Challenges of Mental Health Placements
Clinical educators need to consider a number of factors before offering a placement in a Mental Health context. Mental Health settings vary greatly, as does the level of resources required and opportunities available for students.
- The potentially adverse impact of practice placements on consumers (Mental Health Coordinating Council, 2013, p. 21) – frequent changing between staff and students, inadequate access to immediate care required are both potential risks for consumers.
- Initial set up costs for a placement
- Lack of physical resources – community managed organisations may not have the physical desk space, clinical rooms or computers often required for supervision sessions, student research and documentation.
- Lack of staff time available
- Student skill level and personal issues (Mental Health Coordinating Council, 2013, p. 21) - the student may not yet have the communication skills required to build trusting relationships with consumers or understand the broader context including social, economic and cultural determinants on the consumer’s experience. The student may have personal beliefs regarding mental health stigma that impact on their ability to provide ‘client-centred’ assessment and intervention techniques.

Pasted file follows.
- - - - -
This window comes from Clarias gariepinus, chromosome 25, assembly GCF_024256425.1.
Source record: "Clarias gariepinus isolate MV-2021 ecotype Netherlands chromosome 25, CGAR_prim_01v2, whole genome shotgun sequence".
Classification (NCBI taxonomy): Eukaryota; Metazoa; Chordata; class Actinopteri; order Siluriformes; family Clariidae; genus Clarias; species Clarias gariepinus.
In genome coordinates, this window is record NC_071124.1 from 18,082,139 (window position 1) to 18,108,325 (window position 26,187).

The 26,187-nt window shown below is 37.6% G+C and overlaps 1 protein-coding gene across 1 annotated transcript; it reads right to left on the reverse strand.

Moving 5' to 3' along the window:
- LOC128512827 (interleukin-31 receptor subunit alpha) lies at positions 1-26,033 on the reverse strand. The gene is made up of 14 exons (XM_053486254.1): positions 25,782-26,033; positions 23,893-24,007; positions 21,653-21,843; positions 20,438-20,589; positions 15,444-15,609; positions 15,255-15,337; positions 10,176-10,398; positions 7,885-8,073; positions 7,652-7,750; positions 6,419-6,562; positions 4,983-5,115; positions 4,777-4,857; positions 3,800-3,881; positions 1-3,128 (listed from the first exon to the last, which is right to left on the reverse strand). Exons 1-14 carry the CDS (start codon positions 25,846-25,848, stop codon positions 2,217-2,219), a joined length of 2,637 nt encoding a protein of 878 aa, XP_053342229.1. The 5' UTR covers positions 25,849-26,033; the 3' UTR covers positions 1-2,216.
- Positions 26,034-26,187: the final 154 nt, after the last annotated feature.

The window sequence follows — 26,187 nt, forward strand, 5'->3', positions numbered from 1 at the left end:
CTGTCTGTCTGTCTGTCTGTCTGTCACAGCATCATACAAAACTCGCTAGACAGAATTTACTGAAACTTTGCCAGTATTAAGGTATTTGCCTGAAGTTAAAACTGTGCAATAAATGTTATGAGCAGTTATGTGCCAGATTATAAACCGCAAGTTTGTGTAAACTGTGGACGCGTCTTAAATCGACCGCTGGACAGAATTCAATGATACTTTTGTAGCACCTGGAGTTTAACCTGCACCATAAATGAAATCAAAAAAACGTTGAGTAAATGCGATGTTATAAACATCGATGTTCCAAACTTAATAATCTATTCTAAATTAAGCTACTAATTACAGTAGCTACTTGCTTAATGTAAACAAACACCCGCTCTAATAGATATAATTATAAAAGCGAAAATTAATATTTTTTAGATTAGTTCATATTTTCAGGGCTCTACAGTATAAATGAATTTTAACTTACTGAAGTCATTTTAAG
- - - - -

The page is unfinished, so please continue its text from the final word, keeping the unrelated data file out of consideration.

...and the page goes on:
- Inadequate student preparation
- Training costs – for educators and students
- Clinical educators can find the prospect of ensuring students develop awareness of specific Mental Health models of practice and appropriate communication skills daunting.
- Disruption to current work practices
- Low engagement with Universities and other Mental Health organisations around practice placements – potentially isolating the student, clinical educator and even the organisation that is hosting the placement.
Mental Health Coordinating Council (2013). Scoping Report: Mental Health Workforce Professional Entry Practice Placements in the NSW Community Managed Mental Health Sector – a NSW Pilot Study. MHCC, Sydney.